Whatever the size of the cartridge, these low-powered, self-contained cartridges feed through bolt-action, slide-action and lever-action mechanisms and drive a 29-grain lead bullet at slower speed than a .22 short. They also make less noise. They do not have the energy to power a semiautomatic mechanism, though many semiautos can cycle them manually. After each shot, the shooter has to work the bolt by hand. And, they’re ideal in single-shot guns.

My idea
What I wanted to find out is where do CB caps fit in relation to pellets? Are they really quieter, like some people think? Are they as accurate as pellet guns? More accurate? And what kind of power do they generate? Finally, where do they fit in the cost structure?

As you must know, there are no simple answers to these questions. Nothing is straightforward. So, I posed my little puzzle to all of you in the blog to get your reactions as a means of letting you do some thinking for me. What had I overlooked?

Because I posed the question at the end of the Blizzard report, many of you made a connection between the two. I never intended that, but as someone pointed out, the two do have similar power. The CB caps are advertised to have a velocity of 710 f.p.s. and shoot a 29-grain bullet. That would be a muzzle energy of 32.47 foot-pounds. The Blizzard is roughly 10 foot-pounds more powerful, so it isn’t quite an even contest, just an approximate one. A .22 short standard-speed cartridge drives its 29-grain bullet out the spout at 1,050 f.p.s., producing about 71 foot-pounds, so the CB cap is less than half the power.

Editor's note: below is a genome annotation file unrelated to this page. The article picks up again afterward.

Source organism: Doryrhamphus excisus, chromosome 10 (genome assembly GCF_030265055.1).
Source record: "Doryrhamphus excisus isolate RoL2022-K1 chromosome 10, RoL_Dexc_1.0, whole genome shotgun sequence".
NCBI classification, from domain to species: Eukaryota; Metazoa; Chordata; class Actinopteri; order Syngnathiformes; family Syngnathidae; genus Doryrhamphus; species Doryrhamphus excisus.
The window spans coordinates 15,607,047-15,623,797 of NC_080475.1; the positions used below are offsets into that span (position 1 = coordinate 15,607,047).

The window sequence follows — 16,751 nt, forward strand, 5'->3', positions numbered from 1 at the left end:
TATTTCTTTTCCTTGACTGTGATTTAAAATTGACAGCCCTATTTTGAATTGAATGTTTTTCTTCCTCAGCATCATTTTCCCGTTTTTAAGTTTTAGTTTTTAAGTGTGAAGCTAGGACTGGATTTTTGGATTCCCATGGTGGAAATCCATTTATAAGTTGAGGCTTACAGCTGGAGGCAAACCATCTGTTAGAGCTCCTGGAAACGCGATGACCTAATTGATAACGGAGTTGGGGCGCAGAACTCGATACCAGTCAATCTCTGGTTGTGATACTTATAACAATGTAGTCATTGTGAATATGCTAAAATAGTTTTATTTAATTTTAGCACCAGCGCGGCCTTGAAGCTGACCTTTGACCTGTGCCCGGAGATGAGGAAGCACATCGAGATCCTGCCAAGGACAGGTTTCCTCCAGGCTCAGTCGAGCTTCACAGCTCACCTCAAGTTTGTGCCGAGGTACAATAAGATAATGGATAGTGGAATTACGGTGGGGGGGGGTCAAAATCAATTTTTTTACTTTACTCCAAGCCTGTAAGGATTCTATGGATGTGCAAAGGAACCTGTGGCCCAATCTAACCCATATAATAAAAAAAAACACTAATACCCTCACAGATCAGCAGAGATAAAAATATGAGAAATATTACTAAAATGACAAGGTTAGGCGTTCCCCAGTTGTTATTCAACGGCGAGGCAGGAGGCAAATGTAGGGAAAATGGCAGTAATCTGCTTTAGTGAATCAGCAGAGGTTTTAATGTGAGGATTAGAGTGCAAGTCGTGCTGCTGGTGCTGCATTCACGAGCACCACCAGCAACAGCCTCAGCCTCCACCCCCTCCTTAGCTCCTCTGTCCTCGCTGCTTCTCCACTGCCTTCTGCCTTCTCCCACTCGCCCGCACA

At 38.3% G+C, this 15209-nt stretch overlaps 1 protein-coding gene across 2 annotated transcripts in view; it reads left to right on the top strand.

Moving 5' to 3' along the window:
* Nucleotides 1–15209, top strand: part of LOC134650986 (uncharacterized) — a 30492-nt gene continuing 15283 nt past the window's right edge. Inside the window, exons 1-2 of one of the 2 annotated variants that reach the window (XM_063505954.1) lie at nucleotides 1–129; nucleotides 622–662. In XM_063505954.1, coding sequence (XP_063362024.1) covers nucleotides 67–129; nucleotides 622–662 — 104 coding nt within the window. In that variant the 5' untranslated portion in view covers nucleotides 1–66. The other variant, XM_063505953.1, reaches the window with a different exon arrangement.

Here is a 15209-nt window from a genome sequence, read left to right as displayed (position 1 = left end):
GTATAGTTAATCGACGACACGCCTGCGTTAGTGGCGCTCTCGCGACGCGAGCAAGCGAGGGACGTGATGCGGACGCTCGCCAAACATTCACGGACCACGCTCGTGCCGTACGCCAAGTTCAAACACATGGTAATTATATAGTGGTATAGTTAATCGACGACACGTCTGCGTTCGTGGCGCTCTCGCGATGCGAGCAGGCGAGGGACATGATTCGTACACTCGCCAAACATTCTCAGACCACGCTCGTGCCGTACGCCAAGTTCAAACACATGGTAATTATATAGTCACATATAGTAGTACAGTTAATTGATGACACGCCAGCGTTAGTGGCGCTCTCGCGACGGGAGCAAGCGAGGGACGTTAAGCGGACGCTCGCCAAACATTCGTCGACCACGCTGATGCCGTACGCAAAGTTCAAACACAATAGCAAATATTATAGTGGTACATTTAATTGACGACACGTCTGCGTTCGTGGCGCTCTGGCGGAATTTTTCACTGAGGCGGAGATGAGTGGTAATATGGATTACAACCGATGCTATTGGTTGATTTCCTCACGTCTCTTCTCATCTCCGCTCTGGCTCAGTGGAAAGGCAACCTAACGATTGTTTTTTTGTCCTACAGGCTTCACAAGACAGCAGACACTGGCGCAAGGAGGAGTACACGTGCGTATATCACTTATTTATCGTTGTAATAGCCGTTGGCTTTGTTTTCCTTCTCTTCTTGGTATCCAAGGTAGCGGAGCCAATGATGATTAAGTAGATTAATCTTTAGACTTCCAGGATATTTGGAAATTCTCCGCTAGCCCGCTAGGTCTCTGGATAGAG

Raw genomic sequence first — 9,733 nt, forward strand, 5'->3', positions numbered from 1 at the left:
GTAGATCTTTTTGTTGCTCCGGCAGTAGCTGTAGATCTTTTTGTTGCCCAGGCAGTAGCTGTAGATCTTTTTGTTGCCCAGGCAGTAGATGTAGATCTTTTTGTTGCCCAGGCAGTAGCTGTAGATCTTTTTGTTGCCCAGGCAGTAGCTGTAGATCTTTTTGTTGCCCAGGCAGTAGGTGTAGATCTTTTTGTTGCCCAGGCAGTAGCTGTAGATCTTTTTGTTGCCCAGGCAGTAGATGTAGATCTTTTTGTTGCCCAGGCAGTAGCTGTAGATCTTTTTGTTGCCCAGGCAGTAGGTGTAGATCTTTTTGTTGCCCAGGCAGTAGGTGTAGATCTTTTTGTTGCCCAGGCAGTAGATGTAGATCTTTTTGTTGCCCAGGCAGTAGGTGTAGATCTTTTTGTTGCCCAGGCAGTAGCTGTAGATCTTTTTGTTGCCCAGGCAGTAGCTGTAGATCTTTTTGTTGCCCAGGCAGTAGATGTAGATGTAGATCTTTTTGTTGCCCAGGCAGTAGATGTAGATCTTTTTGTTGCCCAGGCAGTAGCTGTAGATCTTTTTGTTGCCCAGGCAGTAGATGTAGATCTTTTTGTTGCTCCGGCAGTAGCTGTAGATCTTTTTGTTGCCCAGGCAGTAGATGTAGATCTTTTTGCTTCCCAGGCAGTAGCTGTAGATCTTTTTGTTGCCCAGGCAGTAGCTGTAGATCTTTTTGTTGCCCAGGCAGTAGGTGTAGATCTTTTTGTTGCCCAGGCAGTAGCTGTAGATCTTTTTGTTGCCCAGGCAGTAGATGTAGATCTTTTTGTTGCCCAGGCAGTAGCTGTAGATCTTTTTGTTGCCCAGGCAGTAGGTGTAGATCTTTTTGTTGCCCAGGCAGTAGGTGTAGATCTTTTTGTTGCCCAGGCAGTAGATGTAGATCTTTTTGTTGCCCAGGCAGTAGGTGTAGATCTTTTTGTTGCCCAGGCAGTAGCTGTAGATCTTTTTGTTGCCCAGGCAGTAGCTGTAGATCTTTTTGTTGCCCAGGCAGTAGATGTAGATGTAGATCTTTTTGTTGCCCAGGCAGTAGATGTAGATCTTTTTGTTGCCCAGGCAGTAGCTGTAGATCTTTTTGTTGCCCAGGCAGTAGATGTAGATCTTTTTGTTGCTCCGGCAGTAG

Noise is relative, but when I was on the range with both my Winder and the Blizzard I was able to tell that the Winder is noticeably quieter. That 28-inch barrel is much longer than what is needed to accelerate the bullet. So, just like a pneumatic, the pressure of the gas behind the bullet has diminished by the time the bullet exits the muzzle. Longer barrels equal quieter shooting!